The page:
Canada has filed a 2,100-page submission with the Commission on the limits of the Continental Shelf at UN headquarters. The submission required more than a decade’s worth of scientific and legal work to determine the limits of Canada’s undersea landmass in the Arctic. This marks the first step in the process set out in the United Nations Convention on the Law of the Sea (UNCLOS) to obtain international recognition for the outer limits of the continental shelf in the Arctic Ocean, which will confirm Canada’s rights over this area, and is a critical step to defining the map of Canada.
Earlier this week the US Surface Transportation Board (STB) grilled railroad executives about demurrage and accessorial policies, a hot-button issue with shippers that believe the fees are used as a revenue generator after revenue surged more than 29 percent in 2018. Railroads told the STB that demurrage fees are designed to encourage timely pickup of cargo and allow for better service to all customers. However, shippers noted a lack of reciprocity in assessing such charges if the railroad were to cause a delay.
Container carriers are continuing blank sailings as US imports from China continue to fall. Shipments have declined 6 percent year over year to 3.5 million TEU in the first four months of the 2019 according to PIERS. There were 22 blank sailings to the West Coast through February and early March. Additionally, carriers are starting to take vessels out of services to prepare the ships for the transition to the low-sulphur fuel requirements effective January 1, 2020.
The Port of Virginia has unveiled ‘Smart Stack’, its rail strategy designed to make the Port more desirable for shippers. The Port has made significant investments to connect its container terminals to the national networks of Class I railroads. For its rail services, the port authority has invested $25 million in on-dock track and related infrastructure, $18 million in rail cargo-handling equipment and $4 million in supporting information technology. At VIG Terminal, the port has doubled its on-dock rail capacity, with the final piece of that expansion work to be completed at the end of May. The expanded rail yard at VIG includes more than 20,000 linear feet of track, which is served by four new cantilever, rail-mounted gantry cranes.
The MEPC 74 session approved amendments to strengthen existing mandatory requirements for new ships to be more energy efficient; initiated the Fourth IMO GHG Study; adopted a resolution encouraging cooperation with ports to reduce emission from shipping; approved a procedure for the impact assessment of new measures proposed; agreed to establish a multi-donor trust fund for GHG; and agreed terms of reference for the sixth and seventh intersessional working groups to be held in November 2019 and in March 2020 respectively in order to expedite the work. Short-term, mid- and long-term candidate measures will be considered at the next sessions.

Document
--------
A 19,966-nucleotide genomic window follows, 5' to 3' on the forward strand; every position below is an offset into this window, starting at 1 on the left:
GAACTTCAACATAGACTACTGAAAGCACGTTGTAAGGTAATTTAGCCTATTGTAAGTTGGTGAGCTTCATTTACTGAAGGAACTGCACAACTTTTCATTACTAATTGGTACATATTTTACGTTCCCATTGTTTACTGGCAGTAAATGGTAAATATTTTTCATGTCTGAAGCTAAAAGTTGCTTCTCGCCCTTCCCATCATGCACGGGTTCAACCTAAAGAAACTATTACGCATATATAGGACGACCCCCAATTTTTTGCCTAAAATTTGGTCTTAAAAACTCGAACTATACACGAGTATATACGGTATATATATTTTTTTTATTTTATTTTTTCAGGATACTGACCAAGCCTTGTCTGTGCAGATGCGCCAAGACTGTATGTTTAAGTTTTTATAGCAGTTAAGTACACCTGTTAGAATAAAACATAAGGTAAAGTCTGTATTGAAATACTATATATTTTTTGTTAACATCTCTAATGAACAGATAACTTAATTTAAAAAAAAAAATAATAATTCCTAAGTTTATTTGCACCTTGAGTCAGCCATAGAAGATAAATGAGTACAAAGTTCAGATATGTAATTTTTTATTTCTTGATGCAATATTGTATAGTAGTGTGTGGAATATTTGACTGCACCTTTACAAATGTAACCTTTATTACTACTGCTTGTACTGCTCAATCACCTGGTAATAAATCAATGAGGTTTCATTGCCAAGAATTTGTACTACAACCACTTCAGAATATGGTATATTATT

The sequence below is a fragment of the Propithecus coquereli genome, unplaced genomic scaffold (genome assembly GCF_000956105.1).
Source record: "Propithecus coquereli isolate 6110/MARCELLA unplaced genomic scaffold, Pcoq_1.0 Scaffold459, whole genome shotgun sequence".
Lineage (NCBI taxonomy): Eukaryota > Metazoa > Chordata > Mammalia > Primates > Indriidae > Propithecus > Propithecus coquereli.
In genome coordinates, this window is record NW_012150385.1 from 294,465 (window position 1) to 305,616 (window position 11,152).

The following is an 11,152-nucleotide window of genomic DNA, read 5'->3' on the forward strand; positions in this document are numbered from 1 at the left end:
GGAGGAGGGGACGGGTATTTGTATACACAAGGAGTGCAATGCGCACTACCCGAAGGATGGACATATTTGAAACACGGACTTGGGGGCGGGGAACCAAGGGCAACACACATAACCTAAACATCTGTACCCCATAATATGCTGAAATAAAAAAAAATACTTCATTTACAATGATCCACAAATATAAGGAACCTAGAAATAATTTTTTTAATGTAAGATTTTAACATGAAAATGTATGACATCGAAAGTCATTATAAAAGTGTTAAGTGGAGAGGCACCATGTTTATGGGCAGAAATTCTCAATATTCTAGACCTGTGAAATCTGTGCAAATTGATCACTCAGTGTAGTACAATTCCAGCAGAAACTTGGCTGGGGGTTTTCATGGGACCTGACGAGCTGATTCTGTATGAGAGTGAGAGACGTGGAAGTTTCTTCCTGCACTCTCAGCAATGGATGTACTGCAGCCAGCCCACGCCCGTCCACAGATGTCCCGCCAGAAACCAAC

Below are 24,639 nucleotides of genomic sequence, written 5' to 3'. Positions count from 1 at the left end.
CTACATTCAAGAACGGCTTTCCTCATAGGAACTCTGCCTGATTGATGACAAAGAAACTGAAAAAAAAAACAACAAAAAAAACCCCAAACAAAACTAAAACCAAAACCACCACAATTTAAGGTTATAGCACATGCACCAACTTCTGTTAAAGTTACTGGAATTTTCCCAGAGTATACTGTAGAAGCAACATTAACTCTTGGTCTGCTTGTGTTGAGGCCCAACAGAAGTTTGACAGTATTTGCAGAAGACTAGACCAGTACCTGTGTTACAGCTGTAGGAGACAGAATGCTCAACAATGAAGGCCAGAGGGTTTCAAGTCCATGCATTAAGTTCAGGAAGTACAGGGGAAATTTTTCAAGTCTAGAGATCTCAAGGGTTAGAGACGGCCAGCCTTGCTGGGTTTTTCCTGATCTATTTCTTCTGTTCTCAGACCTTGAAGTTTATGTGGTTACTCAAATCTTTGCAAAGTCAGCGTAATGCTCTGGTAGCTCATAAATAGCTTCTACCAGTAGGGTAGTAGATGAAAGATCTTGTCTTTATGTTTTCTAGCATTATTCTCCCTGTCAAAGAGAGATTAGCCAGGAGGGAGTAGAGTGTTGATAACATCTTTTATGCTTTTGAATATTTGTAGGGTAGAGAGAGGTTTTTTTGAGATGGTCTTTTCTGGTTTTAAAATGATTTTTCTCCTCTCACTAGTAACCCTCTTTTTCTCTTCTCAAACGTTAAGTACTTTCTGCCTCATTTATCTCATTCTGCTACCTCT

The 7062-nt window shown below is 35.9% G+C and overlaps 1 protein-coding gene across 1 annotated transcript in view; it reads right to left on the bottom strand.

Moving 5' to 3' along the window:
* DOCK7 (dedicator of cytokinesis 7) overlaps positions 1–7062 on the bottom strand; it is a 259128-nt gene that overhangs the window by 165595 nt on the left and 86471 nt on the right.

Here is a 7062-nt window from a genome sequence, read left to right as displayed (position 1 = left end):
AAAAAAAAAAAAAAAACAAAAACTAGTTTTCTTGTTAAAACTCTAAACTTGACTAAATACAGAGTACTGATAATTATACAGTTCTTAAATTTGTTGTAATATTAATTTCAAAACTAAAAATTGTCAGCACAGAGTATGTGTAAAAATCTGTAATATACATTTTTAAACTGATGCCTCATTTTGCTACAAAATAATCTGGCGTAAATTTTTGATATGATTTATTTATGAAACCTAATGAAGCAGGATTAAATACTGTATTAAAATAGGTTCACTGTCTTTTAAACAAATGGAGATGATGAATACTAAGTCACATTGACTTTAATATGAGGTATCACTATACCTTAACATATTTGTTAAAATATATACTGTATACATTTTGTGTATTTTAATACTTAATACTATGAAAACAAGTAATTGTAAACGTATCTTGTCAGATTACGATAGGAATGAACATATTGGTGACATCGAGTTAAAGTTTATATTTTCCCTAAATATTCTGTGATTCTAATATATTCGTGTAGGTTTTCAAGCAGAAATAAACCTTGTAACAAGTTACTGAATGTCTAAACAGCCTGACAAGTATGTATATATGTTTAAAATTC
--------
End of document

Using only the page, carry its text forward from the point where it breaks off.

The Indonesian government that announced that it will be setting up a new coast guard in accordance with 2008 government legislation. Existing authorities currently responsible for policing the coast and for ship safety, including the existing Indonesian Sea and Coast Guard and the Maritime Security Agency will be rolled into one. The task of forming the new coastguard will be given to the Ministry of Administrative and Bureaucratic Reform of the Republic of Indonesia.
CMA CGM has ordered Traxens trackers to help them monitor 50,000 of its containers and keep tabs on goods while in transit. Traxens involves connecting a tracker to a container, making it possible to monitor the container’s position, both at sea and on land, the intensity of any shocks that may occur, the opening and closing of the doors and external temperature variations. CMA CGM was the first investor in Traxens seven years ago, helping bring the technology to the market.
The USV Maxlimer, a 12-meter-long unmanned surface vessel, is due to make the first transatlantic crossing without a crew. The ship will set sail from Canada and make its way to the south coast England and conduct deep sea surveys during a 35-day crossing. The vessel will be guided by a skipper in a control station in Britain. The ship was built by Sea-Kit International, which develops vessels for the maritime and research industries. The vessel is operated by a hand-held remote control when in harbor and when at sea it can stream live data to the controller via multiple satellite links.
Top management at K Line has announced that they will take a six-month 10% pay cut, effective from the start of last month. The purpose of the pay cut was to clarify management’s dedication to the recovery of the business performance. The company reported a net loss of ¥11bn ($99 million) in the 2018 financial year.